Port: Volume
Type: Lattice
Optional: This port is optional.
Constraints: 3-D
Constraints: 1-vector
Constraints: byte
Constraints: uniform
The volume data to be rendered.

Port: Colormap
Type: Lattice
Optional: This port is optional.
Constraints: 1-D
Constraints: 4-vector
Constraints: float
An array that defines the color and opacity for each voxel value. If no colormap is present, the voxel value is used for the red, green, blue and opacity components.

Port: Camera
Type: Geometry
Optional: This port is optional.
Camera position, for example, from another rendering module.

Port: Snap On Redraw
Type: Parameter
Optional: This port is optional.
When non-zero, the rendered image is output as a lattice on the Snapshot output. Used for animation.

Port: Interpolation
Type: Parameter
Optional: This port is optional.
If zero, no interpolation is used. The nearest voxel value to a sample will be used. If non-zero, trilinear interpolation will be used for subvoxel pixel positions.

Port: Image Quality
Type: Parameter
Optional: This port is optional.
Increase or decrease the number of slices to obtain higher image quality or faster rendering. The default spacing between slices is chosen to most efficiently sample the voxels, depending on the voxel aspect ratio and the orientation of the volume. This defines the image quality of 1.0.

Setting the quality to 2.0 halves the spacing of the slices, resulting in a higher quality image and that takes twice as long to render. Setting the quality to 0.5 doubles the slice spacing and results in a lower quality image, but renders twice as fast. Image Quality values of less than 1.0 will miss data. It is mainly useful to speed up rendering while previewing.

Care should be used in adjusting the Image Quality. Changing the slice spacing requires adjusting the opacity values so that the image intensity remains constant. If there are more slices, then each slice must be made less opaque. Opacity values are stored in a single byte for compositing by the hardware, so they have limited precision. It is possible that image quality values greater than 1 will cause opacity values to be rounded to zero and that values less than 1 will cause opacity values to be clamped at 1.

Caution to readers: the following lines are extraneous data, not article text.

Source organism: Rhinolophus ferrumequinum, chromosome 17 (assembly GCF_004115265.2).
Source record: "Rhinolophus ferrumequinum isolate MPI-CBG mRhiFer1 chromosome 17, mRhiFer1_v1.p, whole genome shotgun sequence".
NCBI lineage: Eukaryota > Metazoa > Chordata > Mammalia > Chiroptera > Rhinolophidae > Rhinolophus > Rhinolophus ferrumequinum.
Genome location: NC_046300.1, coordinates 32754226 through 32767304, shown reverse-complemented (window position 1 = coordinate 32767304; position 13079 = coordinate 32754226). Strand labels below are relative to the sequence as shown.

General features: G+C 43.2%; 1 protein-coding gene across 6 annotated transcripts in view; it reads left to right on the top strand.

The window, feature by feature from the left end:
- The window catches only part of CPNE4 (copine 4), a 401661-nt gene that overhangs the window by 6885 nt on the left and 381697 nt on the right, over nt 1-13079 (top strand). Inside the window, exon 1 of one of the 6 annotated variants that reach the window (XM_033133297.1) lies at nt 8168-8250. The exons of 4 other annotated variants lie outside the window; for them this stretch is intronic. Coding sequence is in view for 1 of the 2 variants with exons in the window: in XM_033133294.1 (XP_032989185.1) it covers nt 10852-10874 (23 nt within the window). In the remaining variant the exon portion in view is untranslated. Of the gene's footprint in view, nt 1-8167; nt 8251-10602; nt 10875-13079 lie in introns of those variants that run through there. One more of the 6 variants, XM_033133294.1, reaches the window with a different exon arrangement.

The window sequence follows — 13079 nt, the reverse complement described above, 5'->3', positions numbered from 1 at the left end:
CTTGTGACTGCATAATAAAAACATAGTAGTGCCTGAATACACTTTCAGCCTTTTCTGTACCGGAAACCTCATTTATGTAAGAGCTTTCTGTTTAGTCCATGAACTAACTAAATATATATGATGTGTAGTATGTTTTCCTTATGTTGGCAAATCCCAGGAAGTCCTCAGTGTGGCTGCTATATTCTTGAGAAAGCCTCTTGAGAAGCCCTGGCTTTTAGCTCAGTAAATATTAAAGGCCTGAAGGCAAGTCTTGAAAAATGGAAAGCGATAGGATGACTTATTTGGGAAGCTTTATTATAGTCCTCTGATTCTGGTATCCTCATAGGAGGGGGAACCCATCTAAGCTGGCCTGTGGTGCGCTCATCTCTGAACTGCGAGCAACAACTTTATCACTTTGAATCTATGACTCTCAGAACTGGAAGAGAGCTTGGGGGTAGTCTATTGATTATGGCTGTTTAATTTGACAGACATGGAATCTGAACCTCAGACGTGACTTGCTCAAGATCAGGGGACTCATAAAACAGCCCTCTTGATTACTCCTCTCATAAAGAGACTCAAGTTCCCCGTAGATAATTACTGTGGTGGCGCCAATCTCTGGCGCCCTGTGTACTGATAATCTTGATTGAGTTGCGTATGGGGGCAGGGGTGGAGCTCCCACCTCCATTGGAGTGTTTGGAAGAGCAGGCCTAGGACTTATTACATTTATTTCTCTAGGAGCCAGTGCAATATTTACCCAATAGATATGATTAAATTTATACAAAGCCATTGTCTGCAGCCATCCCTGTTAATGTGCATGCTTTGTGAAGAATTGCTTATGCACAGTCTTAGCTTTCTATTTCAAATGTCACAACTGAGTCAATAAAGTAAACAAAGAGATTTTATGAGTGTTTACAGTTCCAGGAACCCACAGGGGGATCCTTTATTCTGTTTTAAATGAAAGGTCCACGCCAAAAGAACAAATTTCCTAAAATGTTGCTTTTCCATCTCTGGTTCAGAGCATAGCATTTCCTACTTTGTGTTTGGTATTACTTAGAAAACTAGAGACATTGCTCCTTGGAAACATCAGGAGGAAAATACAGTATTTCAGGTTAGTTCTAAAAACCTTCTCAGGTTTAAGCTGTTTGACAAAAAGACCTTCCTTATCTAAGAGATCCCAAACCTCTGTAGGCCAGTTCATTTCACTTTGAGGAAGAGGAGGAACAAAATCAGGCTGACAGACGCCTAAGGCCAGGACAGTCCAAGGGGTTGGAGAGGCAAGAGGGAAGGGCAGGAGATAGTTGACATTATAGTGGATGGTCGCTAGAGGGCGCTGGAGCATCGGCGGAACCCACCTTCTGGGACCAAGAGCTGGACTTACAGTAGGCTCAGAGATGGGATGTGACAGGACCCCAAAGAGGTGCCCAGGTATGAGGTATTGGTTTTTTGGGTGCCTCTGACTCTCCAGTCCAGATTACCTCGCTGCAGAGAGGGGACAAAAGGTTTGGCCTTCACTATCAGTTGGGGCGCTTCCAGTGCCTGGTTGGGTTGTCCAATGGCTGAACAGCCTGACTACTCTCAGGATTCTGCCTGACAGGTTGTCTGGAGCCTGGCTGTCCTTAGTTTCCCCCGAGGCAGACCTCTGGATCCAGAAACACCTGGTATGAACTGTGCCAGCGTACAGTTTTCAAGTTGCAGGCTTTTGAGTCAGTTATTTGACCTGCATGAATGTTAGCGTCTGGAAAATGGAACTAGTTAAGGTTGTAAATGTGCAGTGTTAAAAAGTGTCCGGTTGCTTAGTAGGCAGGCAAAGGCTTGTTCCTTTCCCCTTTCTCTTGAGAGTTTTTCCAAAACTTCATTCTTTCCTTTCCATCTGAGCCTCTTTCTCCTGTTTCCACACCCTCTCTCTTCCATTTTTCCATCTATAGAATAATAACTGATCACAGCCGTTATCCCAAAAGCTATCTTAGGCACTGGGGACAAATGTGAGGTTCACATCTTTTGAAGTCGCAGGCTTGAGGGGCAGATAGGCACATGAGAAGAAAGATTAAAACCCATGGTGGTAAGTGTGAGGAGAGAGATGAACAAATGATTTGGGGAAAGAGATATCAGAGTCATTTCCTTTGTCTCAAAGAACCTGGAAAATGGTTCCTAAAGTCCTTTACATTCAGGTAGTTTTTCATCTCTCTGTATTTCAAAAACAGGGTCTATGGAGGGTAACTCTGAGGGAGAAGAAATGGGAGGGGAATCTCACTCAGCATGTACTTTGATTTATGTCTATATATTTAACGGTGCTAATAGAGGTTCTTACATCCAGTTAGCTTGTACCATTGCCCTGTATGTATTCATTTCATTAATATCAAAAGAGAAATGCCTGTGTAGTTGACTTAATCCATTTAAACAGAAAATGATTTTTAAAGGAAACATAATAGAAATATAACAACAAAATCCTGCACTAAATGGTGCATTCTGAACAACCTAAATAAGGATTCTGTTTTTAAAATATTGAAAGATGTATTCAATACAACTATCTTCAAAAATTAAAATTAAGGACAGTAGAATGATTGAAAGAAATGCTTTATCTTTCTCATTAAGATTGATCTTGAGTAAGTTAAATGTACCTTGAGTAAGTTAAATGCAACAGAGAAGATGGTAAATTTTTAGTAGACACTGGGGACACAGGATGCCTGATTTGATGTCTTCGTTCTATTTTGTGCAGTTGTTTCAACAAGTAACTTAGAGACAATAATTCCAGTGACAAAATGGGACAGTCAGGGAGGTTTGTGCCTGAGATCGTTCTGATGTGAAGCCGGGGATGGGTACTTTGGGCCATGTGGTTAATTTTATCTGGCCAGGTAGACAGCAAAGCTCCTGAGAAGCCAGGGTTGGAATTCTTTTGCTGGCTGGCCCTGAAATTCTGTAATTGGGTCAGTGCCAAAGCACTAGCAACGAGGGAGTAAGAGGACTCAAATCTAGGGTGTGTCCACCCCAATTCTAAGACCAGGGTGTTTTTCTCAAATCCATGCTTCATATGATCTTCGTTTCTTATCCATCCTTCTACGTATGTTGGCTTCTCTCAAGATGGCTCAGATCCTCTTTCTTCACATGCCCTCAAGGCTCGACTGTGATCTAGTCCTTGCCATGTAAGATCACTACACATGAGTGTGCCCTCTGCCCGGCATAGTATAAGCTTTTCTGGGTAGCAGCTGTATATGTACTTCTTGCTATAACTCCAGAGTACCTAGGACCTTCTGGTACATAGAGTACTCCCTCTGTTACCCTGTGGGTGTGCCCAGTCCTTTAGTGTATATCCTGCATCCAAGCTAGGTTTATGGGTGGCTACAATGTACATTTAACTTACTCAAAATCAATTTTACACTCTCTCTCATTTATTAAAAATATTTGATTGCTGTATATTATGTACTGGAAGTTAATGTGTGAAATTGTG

Port: Parallel Threads
Type: Parameter
Optional: This port is optional.
If there is a parameter present on this port, it defines the number number of processes (threads) to be used by the algorithm. (The default is 1, giving non-parallel execution.) If there is no parameter on the port and the environment variable VOLUMERENDER_NUM_THREADS is set to an integer, that number of processes is used. If neither of these is true and the host machine has more than one physical processor, the number of processes is set automatically. If the host has 2-5 processors then 2 processes are used, and if it has 6 or more processors, 3 processes are used.


Port: Window
Type: Drawing Area

Port: Algorithm
Type: Radio Box
Menu Item: Transform
Menu Item: Slicer
Selects the rendering algorithm, as described above.


Port: Snapshot
Type: Lattice
Constraints: 2-D
Constraints: 3-vector
Constraints: byte
Constraints: uniform
Screen snapshot of the rendered volume.


The Transform algorithm works by rendering into the frame buffer and reading the result back out for further processing. If the window is partially covered or is too small, the result of the frame buffer read will not be what was written.

The Slicer algorithm may take a very long time for large volumes, large image sizes, or high image quality. There should be a way of interrupting the processing.

The number of Parallel Threads cannot be decreased, unless the input volume or rendering algorithm is also changed. If you wish to decrease the number of threads, switch to the Transform algorithm, change the number of threads, then switch back to the Slicer algorithm.

These algorithms can only render orthographic projections. If the input camera has a perspective projection, the rendered image will be incorrect; switch the input camera to orthographic mode to correct.


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© The Numerical Algorithms Group Ltd, Oxford UK. 2000